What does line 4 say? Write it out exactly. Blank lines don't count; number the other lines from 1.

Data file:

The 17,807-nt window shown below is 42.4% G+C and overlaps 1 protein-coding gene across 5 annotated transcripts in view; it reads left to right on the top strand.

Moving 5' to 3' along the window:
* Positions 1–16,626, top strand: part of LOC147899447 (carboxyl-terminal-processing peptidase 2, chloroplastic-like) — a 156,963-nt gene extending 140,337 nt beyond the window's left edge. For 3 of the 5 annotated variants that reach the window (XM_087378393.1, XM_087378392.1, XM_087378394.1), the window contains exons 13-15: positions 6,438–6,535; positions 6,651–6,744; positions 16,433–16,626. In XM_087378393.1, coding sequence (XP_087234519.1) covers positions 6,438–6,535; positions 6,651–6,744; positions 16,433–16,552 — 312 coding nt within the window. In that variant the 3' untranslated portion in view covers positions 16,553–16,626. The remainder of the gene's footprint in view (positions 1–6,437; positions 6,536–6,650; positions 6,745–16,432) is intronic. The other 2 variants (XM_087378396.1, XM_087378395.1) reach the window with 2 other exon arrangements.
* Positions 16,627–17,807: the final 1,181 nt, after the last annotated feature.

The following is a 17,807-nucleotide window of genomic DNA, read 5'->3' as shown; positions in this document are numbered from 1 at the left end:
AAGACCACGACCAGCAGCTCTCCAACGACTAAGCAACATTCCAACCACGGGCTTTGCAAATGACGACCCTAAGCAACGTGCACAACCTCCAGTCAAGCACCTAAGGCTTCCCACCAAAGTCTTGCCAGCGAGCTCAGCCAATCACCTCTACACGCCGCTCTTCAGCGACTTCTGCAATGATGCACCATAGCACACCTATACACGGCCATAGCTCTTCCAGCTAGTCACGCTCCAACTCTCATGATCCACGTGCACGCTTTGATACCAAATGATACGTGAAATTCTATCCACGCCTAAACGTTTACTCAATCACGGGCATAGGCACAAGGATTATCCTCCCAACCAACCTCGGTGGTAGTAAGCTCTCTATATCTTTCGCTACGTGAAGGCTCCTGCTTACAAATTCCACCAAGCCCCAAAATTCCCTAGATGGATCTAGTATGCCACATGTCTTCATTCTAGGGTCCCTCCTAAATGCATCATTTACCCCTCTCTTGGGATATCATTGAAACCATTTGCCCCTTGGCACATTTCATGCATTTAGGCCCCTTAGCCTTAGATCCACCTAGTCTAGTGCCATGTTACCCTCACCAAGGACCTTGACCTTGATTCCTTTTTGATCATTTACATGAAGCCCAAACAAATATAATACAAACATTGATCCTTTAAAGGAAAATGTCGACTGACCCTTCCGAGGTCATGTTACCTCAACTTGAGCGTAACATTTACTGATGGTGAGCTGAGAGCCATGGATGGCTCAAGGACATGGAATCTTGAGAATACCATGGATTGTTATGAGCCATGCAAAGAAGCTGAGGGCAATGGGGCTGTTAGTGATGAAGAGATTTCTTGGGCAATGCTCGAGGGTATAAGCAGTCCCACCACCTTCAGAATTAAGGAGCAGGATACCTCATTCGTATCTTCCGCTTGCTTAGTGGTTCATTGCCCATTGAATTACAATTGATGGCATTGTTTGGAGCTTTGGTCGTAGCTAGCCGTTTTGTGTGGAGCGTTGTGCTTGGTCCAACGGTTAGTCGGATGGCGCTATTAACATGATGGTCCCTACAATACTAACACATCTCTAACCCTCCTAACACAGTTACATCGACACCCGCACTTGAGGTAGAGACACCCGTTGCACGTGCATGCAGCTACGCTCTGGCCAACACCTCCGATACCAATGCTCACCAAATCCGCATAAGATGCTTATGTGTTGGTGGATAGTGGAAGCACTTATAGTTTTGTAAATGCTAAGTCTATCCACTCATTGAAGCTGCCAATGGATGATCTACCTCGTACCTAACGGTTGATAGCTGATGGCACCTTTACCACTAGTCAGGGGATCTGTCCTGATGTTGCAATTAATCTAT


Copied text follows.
* Positions 16,627–17,807: the final 1,181 nt, after the last annotated feature.